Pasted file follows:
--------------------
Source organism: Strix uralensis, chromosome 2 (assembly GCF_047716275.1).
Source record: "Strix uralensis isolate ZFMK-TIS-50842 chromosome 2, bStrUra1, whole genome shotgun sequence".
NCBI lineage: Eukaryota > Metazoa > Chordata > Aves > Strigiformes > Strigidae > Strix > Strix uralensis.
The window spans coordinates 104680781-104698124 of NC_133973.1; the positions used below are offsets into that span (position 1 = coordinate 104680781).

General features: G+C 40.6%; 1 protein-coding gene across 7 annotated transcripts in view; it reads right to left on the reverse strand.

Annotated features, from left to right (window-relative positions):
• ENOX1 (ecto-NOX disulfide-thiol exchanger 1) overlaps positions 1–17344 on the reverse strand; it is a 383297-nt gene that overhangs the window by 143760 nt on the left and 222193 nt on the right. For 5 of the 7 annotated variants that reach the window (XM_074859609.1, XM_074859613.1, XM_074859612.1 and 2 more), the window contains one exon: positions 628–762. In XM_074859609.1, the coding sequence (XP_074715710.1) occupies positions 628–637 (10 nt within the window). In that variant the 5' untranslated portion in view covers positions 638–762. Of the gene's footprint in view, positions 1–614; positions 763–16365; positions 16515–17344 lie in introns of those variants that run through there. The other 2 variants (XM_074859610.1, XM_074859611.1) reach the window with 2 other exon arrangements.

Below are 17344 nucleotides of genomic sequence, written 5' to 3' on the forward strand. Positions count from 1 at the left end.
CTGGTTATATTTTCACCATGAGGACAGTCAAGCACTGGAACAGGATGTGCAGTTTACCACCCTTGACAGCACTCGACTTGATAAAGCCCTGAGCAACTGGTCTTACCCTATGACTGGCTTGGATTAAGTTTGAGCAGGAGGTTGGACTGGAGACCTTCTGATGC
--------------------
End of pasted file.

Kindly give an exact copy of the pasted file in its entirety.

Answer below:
Source organism: Strix uralensis, chromosome 2 (assembly GCF_047716275.1).
Source record: "Strix uralensis isolate ZFMK-TIS-50842 chromosome 2, bStrUra1, whole genome shotgun sequence".
NCBI lineage: Eukaryota > Metazoa > Chordata > Aves > Strigiformes > Strigidae > Strix > Strix uralensis.
The window spans coordinates 104680781-104698124 of NC_133973.1; the positions used below are offsets into that span (position 1 = coordinate 104680781).

General features: G+C 40.6%; 1 protein-coding gene across 7 annotated transcripts in view; it reads right to left on the reverse strand.

Annotated features, from left to right (window-relative positions):
• ENOX1 (ecto-NOX disulfide-thiol exchanger 1) overlaps positions 1–17344 on the reverse strand; it is a 383297-nt gene that overhangs the window by 143760 nt on the left and 222193 nt on the right. For 5 of the 7 annotated variants that reach the window (XM_074859609.1, XM_074859613.1, XM_074859612.1 and 2 more), the window contains one exon: positions 628–762. In XM_074859609.1, the coding sequence (XP_074715710.1) occupies positions 628–637 (10 nt within the window). In that variant the 5' untranslated portion in view covers positions 638–762. Of the gene's footprint in view, positions 1–614; positions 763–16365; positions 16515–17344 lie in introns of those variants that run through there. The other 2 variants (XM_074859610.1, XM_074859611.1) reach the window with 2 other exon arrangements.

Below are 17344 nucleotides of genomic sequence, written 5' to 3' on the forward strand. Positions count from 1 at the left end.
CTGGTTATATTTTCACCATGAGGACAGTCAAGCACTGGAACAGGATGTGCAGTTTACCACCCTTGACAGCACTCGACTTGATAAAGCCCTGAGCAACTGGTCTTACCCTATGACTGGCTTGGATTAAGTTTGAGCAGGAGGTTGGACTGGAGACCTTCTGATGC